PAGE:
Pope pledges to visit Italian quake victims

A damaged Virgin Mary statue is seen in a church following an earthquake at Cossito in central Italy, on Aug. 26, 2016. (Photo courtesy of Reuters/Max Rossi)

Vatican City — Pope Francis led prayers for the victims of Italy's earthquake and announced plans to visit survivors in the affected area soon.

"I say to those dear people that the church shares their suffering and their worries," the pope said on Sunday after his traditional weekly Angelus prayer service at St. Peter's Basilica.

"She prays for the dead and the survivors."

After expressing his solidarity and sympathy for the victims and their families, the pope promised to visit the medieval towns in central Italy where 290 people lost their lives in the 6.2 magnitude quake last Wednesday.

"I hope to come to see you as soon as possible, to bring you in person the comfort of the faith, the embrace of a father and a brother, and the support of Christian hope," Francis said.

The death toll from last Wednesday's earthquake was revised down one to 290 as civil protection officials, firefighters and volunteers continued to sift through the wreckage in the towns of Amatrice and Accumoli but hopes of finding any survivors were dim.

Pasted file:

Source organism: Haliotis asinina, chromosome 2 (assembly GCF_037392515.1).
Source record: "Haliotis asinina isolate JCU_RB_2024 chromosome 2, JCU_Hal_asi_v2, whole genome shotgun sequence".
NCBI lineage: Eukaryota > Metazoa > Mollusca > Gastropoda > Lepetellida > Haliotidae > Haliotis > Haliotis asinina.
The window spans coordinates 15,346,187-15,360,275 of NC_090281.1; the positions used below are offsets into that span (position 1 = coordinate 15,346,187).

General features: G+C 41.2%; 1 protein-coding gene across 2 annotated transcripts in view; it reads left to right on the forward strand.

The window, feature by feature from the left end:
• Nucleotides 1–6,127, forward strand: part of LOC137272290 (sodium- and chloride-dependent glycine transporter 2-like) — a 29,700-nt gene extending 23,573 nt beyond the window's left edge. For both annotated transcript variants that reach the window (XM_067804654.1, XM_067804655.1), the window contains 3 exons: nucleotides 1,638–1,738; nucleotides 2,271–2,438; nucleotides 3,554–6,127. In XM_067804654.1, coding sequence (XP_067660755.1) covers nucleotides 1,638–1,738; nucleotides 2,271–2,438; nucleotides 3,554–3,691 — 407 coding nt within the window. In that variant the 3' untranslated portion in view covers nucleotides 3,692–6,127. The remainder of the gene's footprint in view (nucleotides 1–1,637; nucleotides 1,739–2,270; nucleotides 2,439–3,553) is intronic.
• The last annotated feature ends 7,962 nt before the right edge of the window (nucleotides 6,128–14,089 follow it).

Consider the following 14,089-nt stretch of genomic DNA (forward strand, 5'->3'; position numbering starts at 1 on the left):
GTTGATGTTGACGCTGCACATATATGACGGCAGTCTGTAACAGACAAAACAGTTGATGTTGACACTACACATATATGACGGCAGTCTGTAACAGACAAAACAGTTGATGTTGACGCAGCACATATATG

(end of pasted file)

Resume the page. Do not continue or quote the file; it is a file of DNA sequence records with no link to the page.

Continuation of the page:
Six bodies found have reportedly been found in the past two days from rubble of Amatrice, the hardest hit town.

More than 2,600 people have been left homeless by the quake and are living in dozens of tent camps in central Italy. The head of civil protection, Fabrizio Curcio, said Sunday his department was now moving from the "emergency" phase to "assistance."

On Saturday, Italy held a day of national mourning for the quake victims. The president, Sergio Mattarella, and the prime minister, Matteo Renzi, joined hundreds at a state funeral in Ascoli Piceno to mourn 35 of the victims, including an 18-month-old baby, while flags flew at half-mast across the country.

As civil protection crews and firefighters continued to search the ruins, Italy's state museums were donating Sunday's proceeds to relief and reconstruction.

Culture minister Dario Franceschini appealed to Italians to visit a museum as "a sign of solidarity" for the quake victims and their families.

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